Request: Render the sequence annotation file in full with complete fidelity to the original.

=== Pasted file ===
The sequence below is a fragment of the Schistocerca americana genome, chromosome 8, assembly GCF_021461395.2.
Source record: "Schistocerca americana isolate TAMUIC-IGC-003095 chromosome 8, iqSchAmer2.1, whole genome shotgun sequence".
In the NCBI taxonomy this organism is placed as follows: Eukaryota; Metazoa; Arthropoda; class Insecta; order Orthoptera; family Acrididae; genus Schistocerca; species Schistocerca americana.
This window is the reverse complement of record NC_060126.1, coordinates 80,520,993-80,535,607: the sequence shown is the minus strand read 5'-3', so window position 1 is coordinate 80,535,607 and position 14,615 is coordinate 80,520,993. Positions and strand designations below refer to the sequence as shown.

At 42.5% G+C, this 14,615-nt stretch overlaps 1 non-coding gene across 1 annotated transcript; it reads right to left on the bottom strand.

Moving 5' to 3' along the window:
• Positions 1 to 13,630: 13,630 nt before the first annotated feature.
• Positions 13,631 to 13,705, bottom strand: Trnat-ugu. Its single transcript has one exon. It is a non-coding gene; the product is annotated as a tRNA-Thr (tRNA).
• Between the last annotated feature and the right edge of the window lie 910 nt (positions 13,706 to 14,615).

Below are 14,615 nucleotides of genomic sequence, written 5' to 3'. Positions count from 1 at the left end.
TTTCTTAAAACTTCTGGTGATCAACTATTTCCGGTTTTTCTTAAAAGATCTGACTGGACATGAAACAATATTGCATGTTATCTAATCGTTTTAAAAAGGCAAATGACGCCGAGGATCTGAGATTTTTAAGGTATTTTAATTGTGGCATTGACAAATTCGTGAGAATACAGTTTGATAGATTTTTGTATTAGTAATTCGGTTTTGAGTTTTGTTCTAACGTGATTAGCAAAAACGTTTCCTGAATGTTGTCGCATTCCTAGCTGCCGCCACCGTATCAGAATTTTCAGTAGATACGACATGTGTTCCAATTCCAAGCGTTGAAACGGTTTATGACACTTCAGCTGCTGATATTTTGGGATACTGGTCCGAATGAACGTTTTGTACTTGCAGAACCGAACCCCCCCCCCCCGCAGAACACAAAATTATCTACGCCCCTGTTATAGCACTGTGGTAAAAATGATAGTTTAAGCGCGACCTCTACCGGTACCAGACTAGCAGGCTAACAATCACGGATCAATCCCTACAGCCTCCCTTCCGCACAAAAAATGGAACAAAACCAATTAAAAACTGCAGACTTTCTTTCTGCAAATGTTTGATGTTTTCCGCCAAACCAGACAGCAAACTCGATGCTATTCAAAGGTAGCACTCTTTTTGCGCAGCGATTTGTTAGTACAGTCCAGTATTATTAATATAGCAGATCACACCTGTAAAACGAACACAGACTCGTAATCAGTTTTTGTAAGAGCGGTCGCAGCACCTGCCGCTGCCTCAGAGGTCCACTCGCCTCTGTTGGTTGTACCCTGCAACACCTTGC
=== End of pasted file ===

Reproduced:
The sequence below is a fragment of the Schistocerca americana genome, chromosome 8, assembly GCF_021461395.2.
Source record: "Schistocerca americana isolate TAMUIC-IGC-003095 chromosome 8, iqSchAmer2.1, whole genome shotgun sequence".
In the NCBI taxonomy this organism is placed as follows: Eukaryota; Metazoa; Arthropoda; class Insecta; order Orthoptera; family Acrididae; genus Schistocerca; species Schistocerca americana.
This window is the reverse complement of record NC_060126.1, coordinates 80,520,993-80,535,607: the sequence shown is the minus strand read 5'-3', so window position 1 is coordinate 80,535,607 and position 14,615 is coordinate 80,520,993. Positions and strand designations below refer to the sequence as shown.

At 42.5% G+C, this 14,615-nt stretch overlaps 1 non-coding gene across 1 annotated transcript; it reads right to left on the bottom strand.

Moving 5' to 3' along the window:
• Positions 1 to 13,630: 13,630 nt before the first annotated feature.
• Positions 13,631 to 13,705, bottom strand: Trnat-ugu. Its single transcript has one exon. It is a non-coding gene; the product is annotated as a tRNA-Thr (tRNA).
• Between the last annotated feature and the right edge of the window lie 910 nt (positions 13,706 to 14,615).

Below are 14,615 nucleotides of genomic sequence, written 5' to 3'. Positions count from 1 at the left end.
TTTCTTAAAACTTCTGGTGATCAACTATTTCCGGTTTTTCTTAAAAGATCTGACTGGACATGAAACAATATTGCATGTTATCTAATCGTTTTAAAAAGGCAAATGACGCCGAGGATCTGAGATTTTTAAGGTATTTTAATTGTGGCATTGACAAATTCGTGAGAATACAGTTTGATAGATTTTTGTATTAGTAATTCGGTTTTGAGTTTTGTTCTAACGTGATTAGCAAAAACGTTTCCTGAATGTTGTCGCATTCCTAGCTGCCGCCACCGTATCAGAATTTTCAGTAGATACGACATGTGTTCCAATTCCAAGCGTTGAAACGGTTTATGACACTTCAGCTGCTGATATTTTGGGATACTGGTCCGAATGAACGTTTTGTACTTGCAGAACCGAACCCCCCCCCCCCGCAGAACACAAAATTATCTACGCCCCTGTTATAGCACTGTGGTAAAAATGATAGTTTAAGCGCGACCTCTACCGGTACCAGACTAGCAGGCTAACAATCACGGATCAATCCCTACAGCCTCCCTTCCGCACAAAAAATGGAACAAAACCAATTAAAAACTGCAGACTTTCTTTCTGCAAATGTTTGATGTTTTCCGCCAAACCAGACAGCAAACTCGATGCTATTCAAAGGTAGCACTCTTTTTGCGCAGCGATTTGTTAGTACAGTCCAGTATTATTAATATAGCAGATCACACCTGTAAAACGAACACAGACTCGTAATCAGTTTTTGTAAGAGCGGTCGCAGCACCTGCCGCTGCCTCAGAGGTCCACTCGCCTCTGTTGGTTGTACCCTGCAACACCTTGC